Project URL: http://www.cec.or.jp/kenkai/jsoft/jsoft.html
We established a control system on the server to register and search JAVA applets, HTML, including scripts, and server software. Figure 1 shows an HTML screen used to register software written by individuals. Registering software in this screen automatically sends information for the software to examiners, using e-mail. The examiners determine the appropriateness of the software, after which it is either registered or rejected.


3. The potential of software operating on a web site

Java is attracting attention as a language for web software development. Below are listed some benefits of using this kind of software for education:
Using educational software running on a web site, such as a Java Applet, will dramatically change information education. If a computer has a web browser, each student is able to use software without having to install it on his or her own computer. If various educational software, information, and teaching materials are collectively controlled on a server or connected to the Internet, each student may choose his or her own software from a browser. Programs written in Java have good security features and are stable and safe when running on networks. Using Java should facilitate lessons held in a school computer room.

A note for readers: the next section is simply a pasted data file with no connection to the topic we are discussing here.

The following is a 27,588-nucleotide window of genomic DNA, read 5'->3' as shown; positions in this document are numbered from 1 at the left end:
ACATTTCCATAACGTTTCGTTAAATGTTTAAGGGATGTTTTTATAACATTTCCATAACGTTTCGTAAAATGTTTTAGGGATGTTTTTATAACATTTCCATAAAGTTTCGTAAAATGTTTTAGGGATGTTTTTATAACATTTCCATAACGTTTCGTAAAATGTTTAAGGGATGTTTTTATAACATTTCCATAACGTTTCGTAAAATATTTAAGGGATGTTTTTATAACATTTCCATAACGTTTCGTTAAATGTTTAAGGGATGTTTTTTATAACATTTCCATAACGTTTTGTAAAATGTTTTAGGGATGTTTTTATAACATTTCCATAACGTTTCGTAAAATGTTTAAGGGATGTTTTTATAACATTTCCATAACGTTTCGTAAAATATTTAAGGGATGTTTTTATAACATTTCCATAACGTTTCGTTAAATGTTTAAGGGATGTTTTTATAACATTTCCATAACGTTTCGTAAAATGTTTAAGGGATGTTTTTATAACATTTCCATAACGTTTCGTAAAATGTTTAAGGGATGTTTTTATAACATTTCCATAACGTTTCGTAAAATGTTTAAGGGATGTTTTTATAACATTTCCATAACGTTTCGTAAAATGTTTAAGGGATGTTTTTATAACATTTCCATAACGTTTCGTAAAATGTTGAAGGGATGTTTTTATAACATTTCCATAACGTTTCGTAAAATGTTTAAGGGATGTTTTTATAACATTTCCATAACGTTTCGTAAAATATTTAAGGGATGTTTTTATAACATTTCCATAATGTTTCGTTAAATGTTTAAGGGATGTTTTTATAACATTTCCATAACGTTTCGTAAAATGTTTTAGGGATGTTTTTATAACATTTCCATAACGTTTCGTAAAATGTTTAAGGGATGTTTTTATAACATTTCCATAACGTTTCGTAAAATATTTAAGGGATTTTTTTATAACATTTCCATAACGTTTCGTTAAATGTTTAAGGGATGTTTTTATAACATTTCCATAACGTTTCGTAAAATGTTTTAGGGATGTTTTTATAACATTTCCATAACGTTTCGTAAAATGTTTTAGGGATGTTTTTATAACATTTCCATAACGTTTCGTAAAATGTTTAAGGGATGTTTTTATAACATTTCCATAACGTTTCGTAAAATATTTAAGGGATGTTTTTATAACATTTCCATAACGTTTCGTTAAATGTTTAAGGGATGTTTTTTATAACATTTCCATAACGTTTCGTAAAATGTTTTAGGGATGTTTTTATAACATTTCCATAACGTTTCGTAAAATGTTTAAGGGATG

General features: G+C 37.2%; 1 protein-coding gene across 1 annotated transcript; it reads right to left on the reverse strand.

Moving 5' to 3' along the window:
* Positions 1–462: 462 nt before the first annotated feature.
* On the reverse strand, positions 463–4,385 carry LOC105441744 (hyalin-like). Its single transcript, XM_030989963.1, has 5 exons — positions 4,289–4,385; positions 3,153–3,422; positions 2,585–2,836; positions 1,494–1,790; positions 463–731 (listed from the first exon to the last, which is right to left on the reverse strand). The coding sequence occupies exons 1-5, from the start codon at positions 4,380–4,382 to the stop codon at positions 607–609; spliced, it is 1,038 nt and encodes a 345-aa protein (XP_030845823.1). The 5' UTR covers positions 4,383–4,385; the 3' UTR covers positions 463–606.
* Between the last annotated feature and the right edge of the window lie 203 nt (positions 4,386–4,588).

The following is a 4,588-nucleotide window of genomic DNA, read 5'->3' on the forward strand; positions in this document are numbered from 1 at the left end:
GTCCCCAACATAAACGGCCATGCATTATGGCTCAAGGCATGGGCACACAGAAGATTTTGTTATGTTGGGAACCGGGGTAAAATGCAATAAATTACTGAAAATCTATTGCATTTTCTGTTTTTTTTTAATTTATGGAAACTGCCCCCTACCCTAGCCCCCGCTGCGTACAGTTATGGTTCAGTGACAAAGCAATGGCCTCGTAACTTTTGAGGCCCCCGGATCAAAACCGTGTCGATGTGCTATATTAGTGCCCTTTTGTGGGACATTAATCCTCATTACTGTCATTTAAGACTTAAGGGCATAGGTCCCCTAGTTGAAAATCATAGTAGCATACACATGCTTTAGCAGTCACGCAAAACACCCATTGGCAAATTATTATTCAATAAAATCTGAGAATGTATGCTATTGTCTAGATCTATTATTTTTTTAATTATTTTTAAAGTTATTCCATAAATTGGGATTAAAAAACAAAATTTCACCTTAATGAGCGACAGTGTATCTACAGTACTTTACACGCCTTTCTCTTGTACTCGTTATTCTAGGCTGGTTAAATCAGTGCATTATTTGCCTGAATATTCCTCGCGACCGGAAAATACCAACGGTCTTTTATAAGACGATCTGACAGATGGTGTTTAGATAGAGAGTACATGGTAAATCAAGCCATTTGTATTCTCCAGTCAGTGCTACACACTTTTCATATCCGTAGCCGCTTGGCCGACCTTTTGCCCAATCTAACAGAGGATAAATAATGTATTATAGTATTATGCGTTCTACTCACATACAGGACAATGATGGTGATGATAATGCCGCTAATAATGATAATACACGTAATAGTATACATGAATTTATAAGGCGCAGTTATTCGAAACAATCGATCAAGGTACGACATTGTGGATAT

4. Developing software for use on a web site

The joint development and use of educational software on the Internet requires some advanced techniques and methods, including modular software and software that can function with VRML or CGI. I would like to discuss what I consider a significant topic, developing modular software.

When distributing self-made educational software, you don't have to think about developing it in separate parts, as long as it's used for a single purpose. But when people collaborate in developing and using software, as in our project, many find that modular software is easier to use. For example, software written expressly for the purpose of teaching functional relations can be used only in teaching mathematics. But create a separate module during the development process that works with graphs, and you have a program that can also be used to graph data for natural phenomena, for science lessons, or social phenomena for social studies classes.


5. Conclusion

In this project, we've discussed ways in which teachers jointly develop, manage, and use software written for use on the Web. The rapidly changing nature of the technology involved in this project has produced many difficulties. Some of the unresolved problems include changes in the Java language, obtaining tools and instruction manuals for software development, delays in developing a system for controlling software, and greater demand for the educational server client system than anticipated. We believe that the need for educational software for use on the Web will grow by leaps and bounds. We continue to strive to resolve the difficulties, with the ultimate goal of improving Internet use in our schools.